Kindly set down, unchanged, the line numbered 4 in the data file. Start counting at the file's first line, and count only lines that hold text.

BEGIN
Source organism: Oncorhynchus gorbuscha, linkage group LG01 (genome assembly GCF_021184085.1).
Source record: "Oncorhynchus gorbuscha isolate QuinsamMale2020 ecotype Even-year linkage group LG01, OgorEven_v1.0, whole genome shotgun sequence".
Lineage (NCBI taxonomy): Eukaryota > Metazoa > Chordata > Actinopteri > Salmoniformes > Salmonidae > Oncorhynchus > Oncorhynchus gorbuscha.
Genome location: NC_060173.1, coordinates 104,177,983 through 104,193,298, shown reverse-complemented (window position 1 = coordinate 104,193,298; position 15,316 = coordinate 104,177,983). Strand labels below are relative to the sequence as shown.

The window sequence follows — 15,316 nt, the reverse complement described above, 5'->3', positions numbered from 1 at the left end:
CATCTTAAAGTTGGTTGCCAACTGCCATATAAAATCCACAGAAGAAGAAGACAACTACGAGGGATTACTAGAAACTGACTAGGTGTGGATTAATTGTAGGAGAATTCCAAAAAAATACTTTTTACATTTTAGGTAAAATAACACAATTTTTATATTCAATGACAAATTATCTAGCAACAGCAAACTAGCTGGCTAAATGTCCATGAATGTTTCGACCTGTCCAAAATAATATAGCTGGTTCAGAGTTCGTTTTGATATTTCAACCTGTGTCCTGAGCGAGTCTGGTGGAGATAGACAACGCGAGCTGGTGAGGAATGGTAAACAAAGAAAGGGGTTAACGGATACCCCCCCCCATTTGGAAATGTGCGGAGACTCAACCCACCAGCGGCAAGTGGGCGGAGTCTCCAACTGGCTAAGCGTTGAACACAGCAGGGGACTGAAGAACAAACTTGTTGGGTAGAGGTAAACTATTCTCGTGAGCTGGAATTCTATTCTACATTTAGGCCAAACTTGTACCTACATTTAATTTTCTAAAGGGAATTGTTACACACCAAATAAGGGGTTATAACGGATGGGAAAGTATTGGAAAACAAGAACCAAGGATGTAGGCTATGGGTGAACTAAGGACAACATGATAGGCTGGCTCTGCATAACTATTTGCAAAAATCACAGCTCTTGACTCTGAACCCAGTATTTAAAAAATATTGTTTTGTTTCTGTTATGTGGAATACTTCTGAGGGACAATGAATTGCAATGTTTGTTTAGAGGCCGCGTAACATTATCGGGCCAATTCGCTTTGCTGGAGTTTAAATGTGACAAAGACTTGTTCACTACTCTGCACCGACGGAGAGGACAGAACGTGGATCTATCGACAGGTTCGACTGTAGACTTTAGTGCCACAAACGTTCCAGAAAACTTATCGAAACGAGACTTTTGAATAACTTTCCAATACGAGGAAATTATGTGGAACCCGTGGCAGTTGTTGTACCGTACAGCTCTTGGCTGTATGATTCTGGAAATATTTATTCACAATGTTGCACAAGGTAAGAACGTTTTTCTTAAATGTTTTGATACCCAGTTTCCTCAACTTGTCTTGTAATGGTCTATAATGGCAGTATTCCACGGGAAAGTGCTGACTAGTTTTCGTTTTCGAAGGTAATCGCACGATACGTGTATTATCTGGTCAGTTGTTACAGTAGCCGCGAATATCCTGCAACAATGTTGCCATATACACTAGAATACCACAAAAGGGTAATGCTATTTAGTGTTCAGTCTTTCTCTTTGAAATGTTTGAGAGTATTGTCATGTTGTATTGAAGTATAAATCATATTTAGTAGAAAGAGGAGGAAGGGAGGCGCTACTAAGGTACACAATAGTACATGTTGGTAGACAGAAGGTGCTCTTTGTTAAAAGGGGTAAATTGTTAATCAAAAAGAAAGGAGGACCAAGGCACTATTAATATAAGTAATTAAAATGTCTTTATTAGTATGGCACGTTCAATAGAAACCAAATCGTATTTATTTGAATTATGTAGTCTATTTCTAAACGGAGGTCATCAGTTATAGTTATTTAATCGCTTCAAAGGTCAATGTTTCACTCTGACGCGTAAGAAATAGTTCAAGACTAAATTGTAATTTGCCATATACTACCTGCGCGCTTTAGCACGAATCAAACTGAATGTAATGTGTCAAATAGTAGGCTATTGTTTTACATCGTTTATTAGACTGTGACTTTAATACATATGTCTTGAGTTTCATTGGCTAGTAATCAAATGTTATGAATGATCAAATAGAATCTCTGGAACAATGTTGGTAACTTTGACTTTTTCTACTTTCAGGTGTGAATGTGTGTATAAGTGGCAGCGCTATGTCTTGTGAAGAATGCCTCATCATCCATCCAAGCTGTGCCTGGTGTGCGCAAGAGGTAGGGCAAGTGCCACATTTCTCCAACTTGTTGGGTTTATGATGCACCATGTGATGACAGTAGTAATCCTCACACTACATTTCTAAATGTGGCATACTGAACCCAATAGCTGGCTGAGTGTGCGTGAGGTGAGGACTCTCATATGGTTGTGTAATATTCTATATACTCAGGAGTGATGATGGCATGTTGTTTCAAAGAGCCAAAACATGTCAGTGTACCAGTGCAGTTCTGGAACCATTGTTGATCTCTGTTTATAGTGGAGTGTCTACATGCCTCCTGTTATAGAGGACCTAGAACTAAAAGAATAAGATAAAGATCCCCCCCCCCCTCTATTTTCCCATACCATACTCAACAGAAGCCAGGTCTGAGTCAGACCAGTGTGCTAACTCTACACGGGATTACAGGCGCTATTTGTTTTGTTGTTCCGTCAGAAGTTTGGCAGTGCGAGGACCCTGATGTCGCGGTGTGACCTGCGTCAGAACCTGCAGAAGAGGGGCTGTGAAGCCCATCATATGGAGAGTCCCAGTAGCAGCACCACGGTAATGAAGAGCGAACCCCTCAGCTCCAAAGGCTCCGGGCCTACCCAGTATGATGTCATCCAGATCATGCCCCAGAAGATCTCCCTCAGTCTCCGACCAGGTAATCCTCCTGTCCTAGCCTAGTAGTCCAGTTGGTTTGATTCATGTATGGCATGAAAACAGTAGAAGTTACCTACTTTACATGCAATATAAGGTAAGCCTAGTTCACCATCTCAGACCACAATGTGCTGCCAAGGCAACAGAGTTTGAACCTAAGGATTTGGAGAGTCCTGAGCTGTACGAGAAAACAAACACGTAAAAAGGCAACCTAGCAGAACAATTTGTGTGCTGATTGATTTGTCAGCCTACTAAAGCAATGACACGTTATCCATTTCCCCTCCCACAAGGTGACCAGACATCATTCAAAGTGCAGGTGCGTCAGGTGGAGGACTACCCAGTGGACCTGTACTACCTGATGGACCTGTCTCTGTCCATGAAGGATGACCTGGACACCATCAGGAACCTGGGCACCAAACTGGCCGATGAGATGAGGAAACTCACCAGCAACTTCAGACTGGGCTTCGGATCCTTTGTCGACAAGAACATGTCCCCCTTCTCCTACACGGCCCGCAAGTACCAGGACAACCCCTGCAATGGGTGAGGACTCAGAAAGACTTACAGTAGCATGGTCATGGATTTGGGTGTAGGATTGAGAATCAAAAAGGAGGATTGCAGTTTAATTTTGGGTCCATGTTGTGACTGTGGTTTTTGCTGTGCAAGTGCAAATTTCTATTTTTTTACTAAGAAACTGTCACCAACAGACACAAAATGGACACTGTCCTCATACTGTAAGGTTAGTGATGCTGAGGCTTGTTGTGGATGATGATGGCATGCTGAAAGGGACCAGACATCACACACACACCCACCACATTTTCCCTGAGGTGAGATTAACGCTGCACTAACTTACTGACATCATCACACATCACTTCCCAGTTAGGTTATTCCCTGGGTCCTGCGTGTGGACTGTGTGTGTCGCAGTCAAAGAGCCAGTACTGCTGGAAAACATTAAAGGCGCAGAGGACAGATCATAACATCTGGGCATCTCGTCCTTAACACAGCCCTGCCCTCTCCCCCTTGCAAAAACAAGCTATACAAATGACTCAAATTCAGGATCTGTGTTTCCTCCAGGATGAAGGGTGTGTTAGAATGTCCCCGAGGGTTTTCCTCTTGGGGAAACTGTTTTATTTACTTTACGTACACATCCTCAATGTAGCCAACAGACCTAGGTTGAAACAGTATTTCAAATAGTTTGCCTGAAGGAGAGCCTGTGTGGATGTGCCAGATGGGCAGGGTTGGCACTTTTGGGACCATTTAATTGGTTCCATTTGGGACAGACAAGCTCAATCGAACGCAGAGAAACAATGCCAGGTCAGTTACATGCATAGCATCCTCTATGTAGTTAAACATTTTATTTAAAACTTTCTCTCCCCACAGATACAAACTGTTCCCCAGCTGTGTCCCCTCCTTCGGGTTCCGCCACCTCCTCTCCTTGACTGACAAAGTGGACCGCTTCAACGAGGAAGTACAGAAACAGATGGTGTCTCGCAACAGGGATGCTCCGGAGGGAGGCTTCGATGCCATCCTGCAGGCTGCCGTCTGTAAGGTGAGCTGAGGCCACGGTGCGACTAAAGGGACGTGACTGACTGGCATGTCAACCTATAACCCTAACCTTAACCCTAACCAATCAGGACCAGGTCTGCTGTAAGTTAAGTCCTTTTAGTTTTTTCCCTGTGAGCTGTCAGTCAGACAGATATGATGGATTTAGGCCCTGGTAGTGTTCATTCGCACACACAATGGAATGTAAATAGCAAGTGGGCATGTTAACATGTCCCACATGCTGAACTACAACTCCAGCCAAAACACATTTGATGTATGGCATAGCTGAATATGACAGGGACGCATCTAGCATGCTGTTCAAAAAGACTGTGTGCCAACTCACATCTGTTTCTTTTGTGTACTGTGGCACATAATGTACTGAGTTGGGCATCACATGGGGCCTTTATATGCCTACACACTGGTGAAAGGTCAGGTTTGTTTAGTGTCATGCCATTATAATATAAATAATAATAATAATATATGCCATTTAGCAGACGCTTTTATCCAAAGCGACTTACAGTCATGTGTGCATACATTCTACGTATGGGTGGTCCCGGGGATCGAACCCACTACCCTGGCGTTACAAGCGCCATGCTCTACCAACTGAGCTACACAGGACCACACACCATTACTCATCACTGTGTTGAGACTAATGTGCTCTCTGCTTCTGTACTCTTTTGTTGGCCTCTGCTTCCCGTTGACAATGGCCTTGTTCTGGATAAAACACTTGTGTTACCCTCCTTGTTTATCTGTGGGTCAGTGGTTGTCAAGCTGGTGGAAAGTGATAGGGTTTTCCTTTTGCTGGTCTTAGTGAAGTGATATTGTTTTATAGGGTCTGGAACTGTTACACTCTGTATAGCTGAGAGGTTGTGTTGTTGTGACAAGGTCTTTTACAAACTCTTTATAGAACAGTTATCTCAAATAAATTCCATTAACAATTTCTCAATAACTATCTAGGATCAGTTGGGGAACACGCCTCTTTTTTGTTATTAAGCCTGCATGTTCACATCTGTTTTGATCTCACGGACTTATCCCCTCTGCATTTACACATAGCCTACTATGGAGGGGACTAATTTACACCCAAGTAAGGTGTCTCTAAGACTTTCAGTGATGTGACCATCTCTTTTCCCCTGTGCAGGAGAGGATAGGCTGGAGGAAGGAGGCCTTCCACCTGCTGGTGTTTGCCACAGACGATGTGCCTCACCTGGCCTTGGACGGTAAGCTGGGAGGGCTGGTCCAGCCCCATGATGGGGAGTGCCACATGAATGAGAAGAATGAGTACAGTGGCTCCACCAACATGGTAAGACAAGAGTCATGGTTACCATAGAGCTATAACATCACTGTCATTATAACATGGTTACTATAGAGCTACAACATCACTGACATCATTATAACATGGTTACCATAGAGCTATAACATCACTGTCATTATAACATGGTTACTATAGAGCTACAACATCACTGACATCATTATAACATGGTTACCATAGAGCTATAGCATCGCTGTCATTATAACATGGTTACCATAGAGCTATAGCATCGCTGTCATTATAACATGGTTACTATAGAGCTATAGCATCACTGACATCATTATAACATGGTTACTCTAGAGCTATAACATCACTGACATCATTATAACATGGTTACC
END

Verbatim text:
Genome location: NC_060173.1, coordinates 104,177,983 through 104,193,298, shown reverse-complemented (window position 1 = coordinate 104,193,298; position 15,316 = coordinate 104,177,983). Strand labels below are relative to the sequence as shown.